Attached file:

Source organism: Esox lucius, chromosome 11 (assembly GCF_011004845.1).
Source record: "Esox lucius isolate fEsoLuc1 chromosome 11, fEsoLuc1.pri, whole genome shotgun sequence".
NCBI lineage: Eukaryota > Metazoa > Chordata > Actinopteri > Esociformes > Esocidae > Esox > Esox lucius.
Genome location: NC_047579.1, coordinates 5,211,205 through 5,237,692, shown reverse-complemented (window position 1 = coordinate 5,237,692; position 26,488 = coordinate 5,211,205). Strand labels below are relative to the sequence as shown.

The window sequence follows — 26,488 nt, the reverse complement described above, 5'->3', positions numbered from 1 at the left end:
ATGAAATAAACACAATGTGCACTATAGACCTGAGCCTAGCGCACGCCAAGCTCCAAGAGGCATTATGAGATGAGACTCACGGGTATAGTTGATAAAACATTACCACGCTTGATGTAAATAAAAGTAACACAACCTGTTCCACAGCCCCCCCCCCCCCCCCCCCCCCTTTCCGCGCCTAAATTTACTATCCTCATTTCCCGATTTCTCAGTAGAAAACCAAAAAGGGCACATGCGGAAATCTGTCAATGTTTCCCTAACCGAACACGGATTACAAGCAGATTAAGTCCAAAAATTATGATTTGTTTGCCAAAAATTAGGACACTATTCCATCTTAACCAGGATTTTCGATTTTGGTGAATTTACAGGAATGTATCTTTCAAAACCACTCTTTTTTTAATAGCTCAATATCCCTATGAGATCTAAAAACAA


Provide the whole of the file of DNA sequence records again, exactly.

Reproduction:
Source organism: Esox lucius, chromosome 11 (assembly GCF_011004845.1).
Source record: "Esox lucius isolate fEsoLuc1 chromosome 11, fEsoLuc1.pri, whole genome shotgun sequence".
NCBI lineage: Eukaryota > Metazoa > Chordata > Actinopteri > Esociformes > Esocidae > Esox > Esox lucius.
Genome location: NC_047579.1, coordinates 5,211,205 through 5,237,692, shown reverse-complemented (window position 1 = coordinate 5,237,692; position 26,488 = coordinate 5,211,205). Strand labels below are relative to the sequence as shown.

The window sequence follows — 26,488 nt, the reverse complement described above, 5'->3', positions numbered from 1 at the left end:
ATGAAATAAACACAATGTGCACTATAGACCTGAGCCTAGCGCACGCCAAGCTCCAAGAGGCATTATGAGATGAGACTCACGGGTATAGTTGATAAAACATTACCACGCTTGATGTAAATAAAAGTAACACAACCTGTTCCACAGCCCCCCCCCCCCCCCCCCCCCCTTTCCGCGCCTAAATTTACTATCCTCATTTCCCGATTTCTCAGTAGAAAACCAAAAAGGGCACATGCGGAAATCTGTCAATGTTTCCCTAACCGAACACGGATTACAAGCAGATTAAGTCCAAAAATTATGATTTGTTTGCCAAAAATTAGGACACTATTCCATCTTAACCAGGATTTTCGATTTTGGTGAATTTACAGGAATGTATCTTTCAAAACCACTCTTTTTTTAATAGCTCAATATCCCTATGAGATCTAAAAACAA